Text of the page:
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What is vishing?

What is vishing?

Vishing, short for voice phishing, is a cyber attack that exploits voice and telephony technologies to trick individuals into revealing sensitive information. This form of social engineering intends to gain access to personal or financial data for monetary gain or other malicious purposes.


How vishing attacks work

Vishing attacks involve a variety of tactics employed by scammers to manipulate their targets into divulging confidential information. They may directly call their victims or leave voice messages. Scammers often precede their calls with text messages or other baiting mechanisms to make their schemes more convincing.

For example, a potential victim might receive a text message stating a problem with their bank account. Shortly after, they received a voicemail claiming that their account had experienced suspicious activity and was now locked down. The message instructs the victim to call a specific telephone number to verify their identity or resolve the issue.


Vishing techniques used by scammers

To increase the likelihood of success, vishing scammers use emotional manipulation, exploiting emotional responses to pressure their victims into revealing information without careful consideration.

  • Impersonating financial institutions: Scammers claim to be calling from credit card companies or banks, stating that an urgent problem with the victim's account requires immediate action.
  • Exciting opportunities: Scammers entice victims with offers of interest-free credit cards or heavily discounted merchandise but stress the need for immediate action to secure the deal.
  • Government agency impersonation: Scammers pretend to be representatives from government agencies like the Centers for Medicare & Medicaid Services or the Social Security Administration, suggesting issues with the victim's account that require immediate attention.
  • Technical support scams: Scammers pose as technical support technicians, alerting victims about supposed issues with their systems or services, creating a sense of urgency to resolve the problem immediately.
  • Warranty expired: Scammers inform victims that their car or another warranty is about to expire, urging them to act quickly to extend the coverage.
  • Cash prize scams: Scammers claim the victim has won a cash prize but require additional personal information to claim the winnings.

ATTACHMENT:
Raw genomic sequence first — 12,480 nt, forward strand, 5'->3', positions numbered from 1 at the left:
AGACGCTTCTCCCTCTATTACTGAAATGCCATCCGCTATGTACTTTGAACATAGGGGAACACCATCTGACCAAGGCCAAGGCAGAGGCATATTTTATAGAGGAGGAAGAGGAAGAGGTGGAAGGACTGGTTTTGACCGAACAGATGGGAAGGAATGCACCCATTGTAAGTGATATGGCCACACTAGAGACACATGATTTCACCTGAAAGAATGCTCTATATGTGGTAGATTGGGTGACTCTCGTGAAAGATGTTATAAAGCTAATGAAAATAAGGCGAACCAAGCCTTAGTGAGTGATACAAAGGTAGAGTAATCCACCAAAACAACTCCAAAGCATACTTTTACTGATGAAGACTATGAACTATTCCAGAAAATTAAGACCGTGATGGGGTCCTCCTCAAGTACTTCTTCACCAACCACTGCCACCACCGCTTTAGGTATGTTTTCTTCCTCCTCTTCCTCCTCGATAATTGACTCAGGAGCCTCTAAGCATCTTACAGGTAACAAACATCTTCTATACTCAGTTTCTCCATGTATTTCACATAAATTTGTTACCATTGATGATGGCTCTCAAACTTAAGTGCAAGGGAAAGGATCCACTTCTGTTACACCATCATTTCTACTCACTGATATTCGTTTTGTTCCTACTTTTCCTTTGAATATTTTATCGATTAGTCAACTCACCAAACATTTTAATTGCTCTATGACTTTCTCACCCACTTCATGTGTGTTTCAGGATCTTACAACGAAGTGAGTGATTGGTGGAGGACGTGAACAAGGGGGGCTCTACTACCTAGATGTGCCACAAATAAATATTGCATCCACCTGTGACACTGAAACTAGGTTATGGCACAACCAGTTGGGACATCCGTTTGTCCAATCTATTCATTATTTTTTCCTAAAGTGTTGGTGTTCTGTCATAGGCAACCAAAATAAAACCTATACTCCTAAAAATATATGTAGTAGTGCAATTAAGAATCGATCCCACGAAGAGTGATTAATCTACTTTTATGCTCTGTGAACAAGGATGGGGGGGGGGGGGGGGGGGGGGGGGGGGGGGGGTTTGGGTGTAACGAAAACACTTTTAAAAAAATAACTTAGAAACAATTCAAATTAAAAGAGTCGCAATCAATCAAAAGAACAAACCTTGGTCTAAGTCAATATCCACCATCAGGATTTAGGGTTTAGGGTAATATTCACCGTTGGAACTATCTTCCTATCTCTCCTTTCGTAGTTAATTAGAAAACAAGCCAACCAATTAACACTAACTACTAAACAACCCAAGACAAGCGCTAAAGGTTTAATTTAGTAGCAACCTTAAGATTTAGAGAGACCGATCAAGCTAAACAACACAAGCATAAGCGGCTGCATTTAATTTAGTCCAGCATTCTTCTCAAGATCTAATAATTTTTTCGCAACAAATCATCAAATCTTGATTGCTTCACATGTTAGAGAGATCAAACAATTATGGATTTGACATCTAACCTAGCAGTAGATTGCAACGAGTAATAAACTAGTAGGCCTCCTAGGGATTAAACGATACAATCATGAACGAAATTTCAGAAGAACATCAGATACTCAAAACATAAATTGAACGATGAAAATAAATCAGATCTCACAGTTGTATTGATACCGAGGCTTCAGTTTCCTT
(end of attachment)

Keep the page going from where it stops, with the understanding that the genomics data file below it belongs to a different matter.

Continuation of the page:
Advancements in vishing techniques

Today's cybercriminals carry out large-scale vishing campaigns leveraging advanced technologies : 

  • VoIP: Voice over IP (VoIP) plays a significant role in enabling these attacks. VoIP leverages high-speed IP networks to facilitate voice communications. While it is widely used for legitimate purposes, scammers exploit its features to conduct vishing attacks without being easily detected.
  • Caller ID: Caller ID spoofing is another technique employed by vishing scammers. Scammers can impersonate legitimate sources such as banks or government agencies by manipulating the displayed caller IDs. This manipulation adds an additional layer of deception to their schemes.
  • Voice cloning: Voice cloning enables scammers to simulate the voices of individuals their victims might recognize, making their targeted attacks more effective and challenging to identify. When combined with VoIP technology, vishing attacks become difficult for authorities to trace and prevent.

Read also: VoIP Providers and HIPAA Compliance: The Ultimate Guide 


Protecting Yourself Against Vishing Attacks

Remain vigilant and suspicious of unsolicited phone calls or voicemail messages. Reputable government agencies and financial institutions have policies stating they never call individuals to solicit personal or account-related information. If you suspect you are targeted in a vishing attack, simply hanging up is the best course of action. Contact the institution's public phone number to verify recent activity and ensure your account has not been compromised. Avoid calling any numbers provided by the potential scammer or responding to any prompts.


See also: HIPAA Compliant Email: The Definitive Guide  

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